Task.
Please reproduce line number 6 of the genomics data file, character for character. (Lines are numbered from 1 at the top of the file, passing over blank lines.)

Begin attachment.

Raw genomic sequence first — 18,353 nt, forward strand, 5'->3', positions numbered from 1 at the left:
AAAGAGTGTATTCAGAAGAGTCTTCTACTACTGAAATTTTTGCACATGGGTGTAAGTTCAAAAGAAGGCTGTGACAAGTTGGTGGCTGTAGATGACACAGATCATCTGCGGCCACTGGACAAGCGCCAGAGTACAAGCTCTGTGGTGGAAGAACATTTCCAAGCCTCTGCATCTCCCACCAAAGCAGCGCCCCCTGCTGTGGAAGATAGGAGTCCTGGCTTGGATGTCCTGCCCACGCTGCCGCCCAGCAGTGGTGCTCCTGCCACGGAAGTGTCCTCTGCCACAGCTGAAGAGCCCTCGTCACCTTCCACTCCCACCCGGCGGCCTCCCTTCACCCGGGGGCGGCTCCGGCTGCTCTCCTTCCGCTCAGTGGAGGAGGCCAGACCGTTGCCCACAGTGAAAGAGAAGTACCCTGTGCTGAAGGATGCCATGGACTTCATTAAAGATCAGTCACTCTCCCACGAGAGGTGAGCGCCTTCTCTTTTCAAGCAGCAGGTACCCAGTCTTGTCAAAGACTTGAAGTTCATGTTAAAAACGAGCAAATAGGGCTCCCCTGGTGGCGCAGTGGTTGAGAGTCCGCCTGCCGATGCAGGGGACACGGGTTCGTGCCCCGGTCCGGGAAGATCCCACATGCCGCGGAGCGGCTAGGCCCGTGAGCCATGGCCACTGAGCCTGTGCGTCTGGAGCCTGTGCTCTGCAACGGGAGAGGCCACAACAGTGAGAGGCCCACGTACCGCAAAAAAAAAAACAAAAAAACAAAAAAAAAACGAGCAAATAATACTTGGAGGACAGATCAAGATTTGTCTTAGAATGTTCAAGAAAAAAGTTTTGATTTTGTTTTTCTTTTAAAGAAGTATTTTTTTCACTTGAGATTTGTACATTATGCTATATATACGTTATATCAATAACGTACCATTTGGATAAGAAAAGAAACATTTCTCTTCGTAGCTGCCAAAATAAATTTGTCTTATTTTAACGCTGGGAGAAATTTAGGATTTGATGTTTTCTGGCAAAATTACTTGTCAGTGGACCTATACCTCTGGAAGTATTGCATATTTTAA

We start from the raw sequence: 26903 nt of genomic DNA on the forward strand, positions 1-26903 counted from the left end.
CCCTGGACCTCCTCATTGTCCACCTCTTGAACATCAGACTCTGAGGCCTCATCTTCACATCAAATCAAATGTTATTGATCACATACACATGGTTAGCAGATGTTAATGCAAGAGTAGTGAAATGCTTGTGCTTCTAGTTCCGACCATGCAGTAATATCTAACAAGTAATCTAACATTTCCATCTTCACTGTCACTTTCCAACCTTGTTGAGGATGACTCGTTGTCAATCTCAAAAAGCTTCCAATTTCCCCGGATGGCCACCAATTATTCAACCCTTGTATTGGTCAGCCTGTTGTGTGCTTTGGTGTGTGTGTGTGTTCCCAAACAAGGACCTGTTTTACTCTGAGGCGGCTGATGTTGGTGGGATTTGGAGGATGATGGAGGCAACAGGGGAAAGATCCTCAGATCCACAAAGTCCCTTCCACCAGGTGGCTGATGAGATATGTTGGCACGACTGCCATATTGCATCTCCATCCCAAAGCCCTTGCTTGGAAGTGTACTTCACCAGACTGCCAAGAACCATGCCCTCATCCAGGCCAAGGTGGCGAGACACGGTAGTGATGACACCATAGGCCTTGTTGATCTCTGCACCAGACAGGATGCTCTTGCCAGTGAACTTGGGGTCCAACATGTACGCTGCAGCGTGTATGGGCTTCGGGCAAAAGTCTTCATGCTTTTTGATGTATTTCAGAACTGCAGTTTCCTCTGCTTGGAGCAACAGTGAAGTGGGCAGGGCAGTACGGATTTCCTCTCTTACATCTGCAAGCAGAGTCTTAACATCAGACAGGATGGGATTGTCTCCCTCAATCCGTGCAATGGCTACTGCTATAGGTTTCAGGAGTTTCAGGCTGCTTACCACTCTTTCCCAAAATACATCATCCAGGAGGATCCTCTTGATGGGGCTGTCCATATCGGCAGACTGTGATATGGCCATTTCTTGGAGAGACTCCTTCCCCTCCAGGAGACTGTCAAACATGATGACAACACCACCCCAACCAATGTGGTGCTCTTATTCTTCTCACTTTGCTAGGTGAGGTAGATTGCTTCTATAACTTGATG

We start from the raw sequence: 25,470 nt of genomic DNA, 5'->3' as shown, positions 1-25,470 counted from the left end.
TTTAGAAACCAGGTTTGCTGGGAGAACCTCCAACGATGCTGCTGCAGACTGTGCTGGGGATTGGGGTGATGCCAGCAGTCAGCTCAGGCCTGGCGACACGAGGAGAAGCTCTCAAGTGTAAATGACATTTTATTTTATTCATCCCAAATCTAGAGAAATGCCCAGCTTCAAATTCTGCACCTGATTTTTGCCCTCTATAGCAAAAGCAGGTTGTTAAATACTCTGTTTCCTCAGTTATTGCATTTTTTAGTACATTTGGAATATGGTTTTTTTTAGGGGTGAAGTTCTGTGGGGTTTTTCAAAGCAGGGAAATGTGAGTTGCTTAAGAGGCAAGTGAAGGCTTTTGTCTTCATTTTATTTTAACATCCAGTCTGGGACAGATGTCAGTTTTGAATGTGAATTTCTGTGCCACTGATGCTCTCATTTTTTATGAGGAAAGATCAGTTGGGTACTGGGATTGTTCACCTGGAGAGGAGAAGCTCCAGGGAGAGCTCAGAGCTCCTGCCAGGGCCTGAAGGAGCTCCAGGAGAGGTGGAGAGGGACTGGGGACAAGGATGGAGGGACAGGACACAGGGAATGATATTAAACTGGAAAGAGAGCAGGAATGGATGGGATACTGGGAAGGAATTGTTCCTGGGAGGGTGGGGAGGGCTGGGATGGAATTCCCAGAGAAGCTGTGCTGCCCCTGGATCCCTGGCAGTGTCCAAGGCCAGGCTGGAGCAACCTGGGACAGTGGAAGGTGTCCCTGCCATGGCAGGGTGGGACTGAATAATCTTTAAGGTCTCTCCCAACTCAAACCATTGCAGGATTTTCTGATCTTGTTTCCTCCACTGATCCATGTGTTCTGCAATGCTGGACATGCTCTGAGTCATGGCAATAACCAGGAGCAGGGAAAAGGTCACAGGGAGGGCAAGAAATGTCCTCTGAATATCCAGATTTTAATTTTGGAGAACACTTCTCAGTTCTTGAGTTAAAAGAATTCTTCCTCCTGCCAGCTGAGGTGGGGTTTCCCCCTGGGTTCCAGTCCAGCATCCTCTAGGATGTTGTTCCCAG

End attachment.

TTTAGAAACCAGGTTTGCTGGGAGAACCTCCAACGATGCTGCTGCAGACTGTGCTGGGGATTGGGGTGATGCCAGCAGTCAGCTCAGGCCTGGCGACACGAGGAGAAGCTCTCAAGTGTAAATGACATTTTATTTTATTCATCCCAAATCTAGAGAAATGCCCAGCTTCAAATTCTGCACCTGATTTTTGCCCTCTATAGCAAAAGCAGGTTGTTAAATACTCTGTTTCCTCAGTTATTGCATTTTTTAGTACATTTGGAATATGGTTTTTTTTAGGGGTGAAGTTCTGTGGGGTTTTTCAAAGCAGGGAAATGTGAGTTGCTTAAGAGGCAAGTGAAGGCTTTTGTCTTCATTTTATTTTAACATCCAGTCTGGGACAGATGTCAGTTTTGAATGTGAATTTCTGTGCCACTGATGCTCTCATTTTTTATGAGGAAAGATCAGTTGGGTACTGGGATTGTTCACCTGGAGAGGAGAAGCTCCAGGGAGAGCTCAGAGCTCCTGCCAGGGCCTGAAGGAGCTCCAGGAGAGGTGGAGAGGGACTGGGGACAAGGATGGAGGGACAGGACACAGGGAATGATATTAAACTGGAAAGAGAGCAGGAATGGATGGGATACTGGGAAGGAATTGTTCCTGGGAGGGTGGGGAGGGCTGGGATGGAATTCCCAGAGAAGCTGTGCTGCCCCTGGATCCCTGGCAGTGTCCAAGGCCAGGCTGGAGCAACCTGGGACAGTGGAAGGTGTCCCTGCCATGGCAGGGTGGGACTGAATAATCTTTAAGGTCTCTCCCAACTCAAACCATTGCAGGATTTTCTGATCTTGTTTCCTCCACTGATCCATGTGTTCTGCAATGCTGGACATGCTCTGAGTCATGGCAATAACCAGGAGCAGGGAAAAGGTCACAGGGAGGGCAAGAAATGTCCTCTGAATATCCAGATTTTAATTTTGGAGAACACTTCTCAGTTCTTGAGTTAAAAGAATTCTTCCTCCTGCCAGCTGAGGTGGGGTTTCCCCCTGGGTTCCAGTCCAGCATCCTCTAGGATGTTGTTCCCAG